Daniel Luque was average at best today.

No awards were earned by any of the matadors today on any of the six bulls. 

Tribute to Dr. Alexander Fleming 

His invention of penicillan has saved the lives of several indebted matadors over the years.

As I left Las Ventas, I noticed a time/temperature sign on the street. It was 9:30 p.m. and still a very toasty 28ºC/82ºF outside. After the easy Metro ride back to Puerta del Sol, I was still thirsty so I headed for one of my favorite watering holes in Madrid located on Plaza Mayor . . .

The Torre del Oro Bar Andalú

The caña was cold and I've always liked their decor for some reason.

A final note, if you are looking for bull fight reults in a Madrid newspaper, they are not in the sports section. You will find the results in the Culture section of the local daily.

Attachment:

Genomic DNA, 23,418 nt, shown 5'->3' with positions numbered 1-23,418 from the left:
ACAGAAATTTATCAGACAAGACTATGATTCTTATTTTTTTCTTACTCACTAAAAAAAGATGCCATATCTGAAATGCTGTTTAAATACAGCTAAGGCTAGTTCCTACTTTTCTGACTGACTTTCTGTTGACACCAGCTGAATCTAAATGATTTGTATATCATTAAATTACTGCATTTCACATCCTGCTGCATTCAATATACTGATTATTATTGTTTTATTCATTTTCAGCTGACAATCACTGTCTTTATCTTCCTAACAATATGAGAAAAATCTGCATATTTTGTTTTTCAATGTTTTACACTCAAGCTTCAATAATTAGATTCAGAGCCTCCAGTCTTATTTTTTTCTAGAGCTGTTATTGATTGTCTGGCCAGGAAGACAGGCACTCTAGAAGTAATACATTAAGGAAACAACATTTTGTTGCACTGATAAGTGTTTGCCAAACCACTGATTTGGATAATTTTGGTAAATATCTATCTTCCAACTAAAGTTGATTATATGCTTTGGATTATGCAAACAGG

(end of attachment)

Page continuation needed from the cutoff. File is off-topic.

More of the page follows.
Sorry to some of my friends and blog readers, but, personally,  I had an enjoyable evening at Las Ventas.

4 comments:

David said...

Not something I would do, but fascinating, and informative.

A coupe of questions: About how long was the evening's competition? Do the matadors work under any kind of time constraint?

George said...

Each fight takes about 20 minutes.

The judges signal a lone trumpet player to play a few notes to signal for the picadors to enter, then leave and, if needed, for the matador to go for the kill.

The 6 fights took 2 1/2 hours including the entry parade, the time to haul the carcass out, raking the sand between fights and the time it took the steers to get the two non-aggressive bulls back to the bull pen.

Johan said...

Very informative post I must say. I have never known about the different roles of the people involved.

But isn´t a little cheating having others soften the bull up before the matador goes for the kill?

George said...

No, it's a bit like running the ball a lot to set up the BIG play action pass except that in football everybody is usually alive at the end of the game.